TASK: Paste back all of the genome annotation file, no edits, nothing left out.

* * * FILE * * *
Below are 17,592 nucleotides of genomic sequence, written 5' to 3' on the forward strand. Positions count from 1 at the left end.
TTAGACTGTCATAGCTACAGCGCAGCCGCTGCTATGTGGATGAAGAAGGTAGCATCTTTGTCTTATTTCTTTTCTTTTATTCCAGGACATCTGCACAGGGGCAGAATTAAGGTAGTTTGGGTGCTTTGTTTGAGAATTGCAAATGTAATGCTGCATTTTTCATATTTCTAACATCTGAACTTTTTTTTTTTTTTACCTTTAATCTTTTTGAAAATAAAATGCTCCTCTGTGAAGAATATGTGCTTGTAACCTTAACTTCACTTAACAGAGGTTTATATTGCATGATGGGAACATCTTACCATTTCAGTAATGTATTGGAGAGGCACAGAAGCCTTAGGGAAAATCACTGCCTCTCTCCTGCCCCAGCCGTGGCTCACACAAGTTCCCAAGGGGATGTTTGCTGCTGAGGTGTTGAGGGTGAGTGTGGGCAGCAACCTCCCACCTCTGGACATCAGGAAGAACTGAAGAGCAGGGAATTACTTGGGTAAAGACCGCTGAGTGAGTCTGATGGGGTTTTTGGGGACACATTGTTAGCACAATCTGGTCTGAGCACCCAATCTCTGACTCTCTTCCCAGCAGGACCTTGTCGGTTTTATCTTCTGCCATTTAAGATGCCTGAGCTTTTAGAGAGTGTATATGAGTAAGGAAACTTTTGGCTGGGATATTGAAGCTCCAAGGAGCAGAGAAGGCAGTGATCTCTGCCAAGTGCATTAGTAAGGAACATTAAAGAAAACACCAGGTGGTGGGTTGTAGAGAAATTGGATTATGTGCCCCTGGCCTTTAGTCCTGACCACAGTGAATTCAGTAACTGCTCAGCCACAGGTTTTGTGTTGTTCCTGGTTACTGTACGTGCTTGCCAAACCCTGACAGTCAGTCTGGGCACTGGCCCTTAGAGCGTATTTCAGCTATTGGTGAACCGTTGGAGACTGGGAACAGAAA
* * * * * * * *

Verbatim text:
Below are 17,592 nucleotides of genomic sequence, written 5' to 3' on the forward strand. Positions count from 1 at the left end.
TTAGACTGTCATAGCTACAGCGCAGCCGCTGCTATGTGGATGAAGAAGGTAGCATCTTTGTCTTATTTCTTTTCTTTTATTCCAGGACATCTGCACAGGGGCAGAATTAAGGTAGTTTGGGTGCTTTGTTTGAGAATTGCAAATGTAATGCTGCATTTTTCATATTTCTAACATCTGAACTTTTTTTTTTTTTTACCTTTAATCTTTTTGAAAATAAAATGCTCCTCTGTGAAGAATATGTGCTTGTAACCTTAACTTCACTTAACAGAGGTTTATATTGCATGATGGGAACATCTTACCATTTCAGTAATGTATTGGAGAGGCACAGAAGCCTTAGGGAAAATCACTGCCTCTCTCCTGCCCCAGCCGTGGCTCACACAAGTTCCCAAGGGGATGTTTGCTGCTGAGGTGTTGAGGGTGAGTGTGGGCAGCAACCTCCCACCTCTGGACATCAGGAAGAACTGAAGAGCAGGGAATTACTTGGGTAAAGACCGCTGAGTGAGTCTGATGGGGTTTTTGGGGACACATTGTTAGCACAATCTGGTCTGAGCACCCAATCTCTGACTCTCTTCCCAGCAGGACCTTGTCGGTTTTATCTTCTGCCATTTAAGATGCCTGAGCTTTTAGAGAGTGTATATGAGTAAGGAAACTTTTGGCTGGGATATTGAAGCTCCAAGGAGCAGAGAAGGCAGTGATCTCTGCCAAGTGCATTAGTAAGGAACATTAAAGAAAACACCAGGTGGTGGGTTGTAGAGAAATTGGATTATGTGCCCCTGGCCTTTAGTCCTGACCACAGTGAATTCAGTAACTGCTCAGCCACAGGTTTTGTGTTGTTCCTGGTTACTGTACGTGCTTGCCAAACCCTGACAGTCAGTCTGGGCACTGGCCCTTAGAGCGTATTTCAGCTATTGGTGAACCGTTGGAGACTGGGAACAGAAA